Rabbi Kennard delivers Korsunski Oration

In one of the most important speeches delivered to the Perth Jewish community in recent years, Rabbi James Kennard, Principal of Mt Scopus College (Australia’s largest Jewish Day School in Melbourne), presented some challenges and thought provoking ideas.

Rabbi Kennard emphasised the importance of Jewish Day school education for four key reasons:

1) The movement has preserved Jewish identity by integrating Jewish and secular conduct in a seamless manner. In making this point, Rabbi Kennard dispelled the myth that the insulated nature of Jewish day schools made it hard for students to then integrate into non-Jewish society, and noted that precisely because of their pride and confidence in Jewish living, that many hundreds of thousands of graduates from the Jewish day school movement over decades had excelled in professional circles, often leading in their fields.

2) Jewish children learn to value a Jewish way of living through the construct of the daily routine.  Kashrut, festivals and other aspects of Jewish living are naturally built into the environment and this has a lasting effect on Jewish identity.  

3) Parents make a statement when they send kids to a Jewish school, because they sacrifice other comforts and commitments in order to provide for their children. Here in Perth, 70% of Jewish children attend Carmel school.  The cost of this, and the importance of this to a family is a value in itself.

4) Jewish day schools have the benefit of uniting a community, particularly in Perth where there is one school.  Rabbi Kennard challenged the way that we measure Jewish strenght of identity by the number of times a person attends shule on Shabbat morning.  He said that identification with a Shabbat service, a shule, with prayer, is hard enough for an adult let alone a child, and that we need to stop thinking about the Shule as the first and foremost point of contact that a young Jewish person has with Jewish communal life.   The amount of contact time with professional educators in the school is far more important and impacting than the disaggregated nature of a formal shule service.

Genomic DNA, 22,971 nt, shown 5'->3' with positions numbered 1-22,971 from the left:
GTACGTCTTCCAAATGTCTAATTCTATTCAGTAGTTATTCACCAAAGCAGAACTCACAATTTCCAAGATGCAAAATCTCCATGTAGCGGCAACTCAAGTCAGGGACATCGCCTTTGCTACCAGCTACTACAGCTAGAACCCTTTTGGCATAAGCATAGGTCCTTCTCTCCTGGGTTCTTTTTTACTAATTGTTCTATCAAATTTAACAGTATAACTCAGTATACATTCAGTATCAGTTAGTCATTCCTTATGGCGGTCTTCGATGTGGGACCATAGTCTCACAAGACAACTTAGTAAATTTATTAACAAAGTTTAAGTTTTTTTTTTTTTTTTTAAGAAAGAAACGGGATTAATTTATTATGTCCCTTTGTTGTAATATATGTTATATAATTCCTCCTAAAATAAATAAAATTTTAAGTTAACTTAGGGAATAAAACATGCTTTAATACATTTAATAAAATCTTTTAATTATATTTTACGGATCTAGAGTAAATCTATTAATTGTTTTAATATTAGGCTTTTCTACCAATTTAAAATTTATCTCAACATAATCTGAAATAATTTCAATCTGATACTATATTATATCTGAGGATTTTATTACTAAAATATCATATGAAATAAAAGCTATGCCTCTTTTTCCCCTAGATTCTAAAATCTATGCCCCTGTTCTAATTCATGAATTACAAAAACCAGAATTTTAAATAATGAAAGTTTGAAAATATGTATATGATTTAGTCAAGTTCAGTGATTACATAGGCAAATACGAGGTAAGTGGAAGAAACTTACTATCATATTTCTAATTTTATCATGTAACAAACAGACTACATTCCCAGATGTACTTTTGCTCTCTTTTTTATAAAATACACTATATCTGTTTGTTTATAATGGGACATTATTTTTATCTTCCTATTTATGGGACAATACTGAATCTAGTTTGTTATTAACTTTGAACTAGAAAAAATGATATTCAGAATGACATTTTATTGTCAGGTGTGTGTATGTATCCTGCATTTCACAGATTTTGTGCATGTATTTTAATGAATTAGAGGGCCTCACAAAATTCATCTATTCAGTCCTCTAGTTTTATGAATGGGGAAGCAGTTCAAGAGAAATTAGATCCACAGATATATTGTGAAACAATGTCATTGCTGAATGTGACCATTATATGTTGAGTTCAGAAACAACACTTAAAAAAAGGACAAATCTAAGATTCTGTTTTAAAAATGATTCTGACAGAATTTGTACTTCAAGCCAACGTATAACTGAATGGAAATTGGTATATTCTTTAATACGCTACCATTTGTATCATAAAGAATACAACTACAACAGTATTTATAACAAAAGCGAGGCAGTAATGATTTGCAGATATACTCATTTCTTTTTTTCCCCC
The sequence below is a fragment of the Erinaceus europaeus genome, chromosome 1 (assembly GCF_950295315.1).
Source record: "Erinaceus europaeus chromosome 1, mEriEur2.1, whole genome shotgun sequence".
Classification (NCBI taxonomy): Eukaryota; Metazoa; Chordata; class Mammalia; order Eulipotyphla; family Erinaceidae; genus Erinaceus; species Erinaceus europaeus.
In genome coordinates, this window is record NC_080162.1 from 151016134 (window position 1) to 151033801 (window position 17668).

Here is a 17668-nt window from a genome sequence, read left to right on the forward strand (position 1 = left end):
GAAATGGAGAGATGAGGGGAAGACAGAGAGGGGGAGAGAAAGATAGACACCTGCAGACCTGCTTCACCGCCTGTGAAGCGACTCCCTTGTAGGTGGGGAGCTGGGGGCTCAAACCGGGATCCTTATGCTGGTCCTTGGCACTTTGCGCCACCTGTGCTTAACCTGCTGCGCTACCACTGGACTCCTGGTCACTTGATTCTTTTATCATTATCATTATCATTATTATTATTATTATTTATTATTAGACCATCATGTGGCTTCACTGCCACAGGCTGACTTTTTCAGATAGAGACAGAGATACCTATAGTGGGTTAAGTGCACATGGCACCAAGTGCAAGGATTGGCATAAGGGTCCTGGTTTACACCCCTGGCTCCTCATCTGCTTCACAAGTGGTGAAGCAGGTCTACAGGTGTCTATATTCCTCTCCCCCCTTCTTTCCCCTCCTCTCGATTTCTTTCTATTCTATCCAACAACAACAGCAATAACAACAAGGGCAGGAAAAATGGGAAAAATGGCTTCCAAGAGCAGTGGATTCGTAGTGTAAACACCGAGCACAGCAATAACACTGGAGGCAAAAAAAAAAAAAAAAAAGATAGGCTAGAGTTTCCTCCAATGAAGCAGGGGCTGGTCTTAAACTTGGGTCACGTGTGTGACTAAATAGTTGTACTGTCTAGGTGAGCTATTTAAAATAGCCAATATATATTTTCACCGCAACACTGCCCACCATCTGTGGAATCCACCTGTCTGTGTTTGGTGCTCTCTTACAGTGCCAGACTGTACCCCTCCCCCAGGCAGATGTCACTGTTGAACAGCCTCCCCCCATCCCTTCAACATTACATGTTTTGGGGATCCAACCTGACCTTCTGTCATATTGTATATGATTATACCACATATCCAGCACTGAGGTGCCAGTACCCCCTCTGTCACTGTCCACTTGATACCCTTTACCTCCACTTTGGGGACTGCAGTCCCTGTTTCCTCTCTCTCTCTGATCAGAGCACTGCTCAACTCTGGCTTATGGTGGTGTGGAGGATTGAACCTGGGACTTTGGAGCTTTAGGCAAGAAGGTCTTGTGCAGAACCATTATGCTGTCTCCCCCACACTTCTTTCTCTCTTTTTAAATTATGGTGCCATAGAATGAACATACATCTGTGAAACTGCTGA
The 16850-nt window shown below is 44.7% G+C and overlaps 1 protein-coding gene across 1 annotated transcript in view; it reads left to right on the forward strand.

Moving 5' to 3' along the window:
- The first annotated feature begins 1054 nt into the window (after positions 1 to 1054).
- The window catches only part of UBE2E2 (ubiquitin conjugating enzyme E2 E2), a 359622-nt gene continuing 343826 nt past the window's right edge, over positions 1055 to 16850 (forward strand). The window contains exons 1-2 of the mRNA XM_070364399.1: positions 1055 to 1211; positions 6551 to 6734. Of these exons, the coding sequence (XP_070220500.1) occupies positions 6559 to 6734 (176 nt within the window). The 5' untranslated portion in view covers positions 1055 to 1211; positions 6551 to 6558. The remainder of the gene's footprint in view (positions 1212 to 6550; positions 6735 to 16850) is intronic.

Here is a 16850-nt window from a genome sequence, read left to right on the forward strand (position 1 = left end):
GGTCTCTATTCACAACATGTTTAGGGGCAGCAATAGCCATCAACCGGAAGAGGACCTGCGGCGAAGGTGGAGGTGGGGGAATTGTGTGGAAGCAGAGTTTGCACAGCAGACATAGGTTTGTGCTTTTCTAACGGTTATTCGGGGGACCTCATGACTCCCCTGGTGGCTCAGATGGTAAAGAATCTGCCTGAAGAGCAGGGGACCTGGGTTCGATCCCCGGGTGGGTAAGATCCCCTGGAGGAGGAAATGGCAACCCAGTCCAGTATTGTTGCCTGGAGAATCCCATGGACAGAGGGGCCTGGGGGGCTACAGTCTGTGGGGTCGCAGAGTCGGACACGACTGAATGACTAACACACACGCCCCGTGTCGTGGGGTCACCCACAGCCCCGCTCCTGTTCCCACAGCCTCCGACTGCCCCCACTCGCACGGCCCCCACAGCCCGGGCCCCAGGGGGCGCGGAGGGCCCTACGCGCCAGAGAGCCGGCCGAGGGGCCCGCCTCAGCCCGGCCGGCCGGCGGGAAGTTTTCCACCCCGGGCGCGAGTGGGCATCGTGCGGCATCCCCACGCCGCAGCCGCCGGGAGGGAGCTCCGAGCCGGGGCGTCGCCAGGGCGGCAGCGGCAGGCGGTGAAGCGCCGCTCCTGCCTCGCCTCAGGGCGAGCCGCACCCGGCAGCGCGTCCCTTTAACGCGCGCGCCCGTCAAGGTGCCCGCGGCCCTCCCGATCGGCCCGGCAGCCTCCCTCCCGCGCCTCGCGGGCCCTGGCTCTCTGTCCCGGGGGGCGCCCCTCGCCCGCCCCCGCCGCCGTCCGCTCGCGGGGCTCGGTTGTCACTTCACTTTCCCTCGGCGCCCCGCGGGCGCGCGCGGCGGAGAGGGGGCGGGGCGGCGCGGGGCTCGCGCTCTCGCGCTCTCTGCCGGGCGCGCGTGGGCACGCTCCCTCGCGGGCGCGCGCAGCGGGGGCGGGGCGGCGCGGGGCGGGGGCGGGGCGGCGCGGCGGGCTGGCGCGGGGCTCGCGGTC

Having noted these ideas, Rabbi Kennard looked to the future. He challenged the reality of having subsidised fees for some students, and the consequences of this. He spoke of the value that we place on teaching as a profession (socially and financially), noting that the cost of sourcing teachers is rising, and also that we are not doing enough to identify our own leadership or encouraging our own community members to move into Jewish education. He also challenged the amount of money that is raised and sent offshore to Israel as a culture that is depriving us of local opportunity.

This point has previously been a topic of discussion on this blog, and one that needs to be brought to the forefront of further discussion.   Just imagine if we had another million dollars or more per annum in Perth to buy more shlichim, hebrew teachers, yeshiva bochrim and the like.  The money donated would still be applied to “Israel”, but by bringing Israel to our shores.  The longer term economic flow back to Israel by strenghened identity, personal visits, and advocacy, would be far greater than the initially remitted funds.

Whilst this account of Rabbi Kennard’s speech is no where near as articulate as they way in which he put his ideas forward and connected them together, I hope that it will provide some thought for further debate and discussion.  It takes courage to challenge the status quo, however Rabbi Kennard did so in a way that was not confronting, yet vitally thought provoking. 

It was fitting that the evening was also used to honour Dr Michael Levitt for his years of service to the school.  All of the parent body have been very fortunate to benefit from his vision and leadership, and to avail ourselves of a facility that is exceptionally well managed.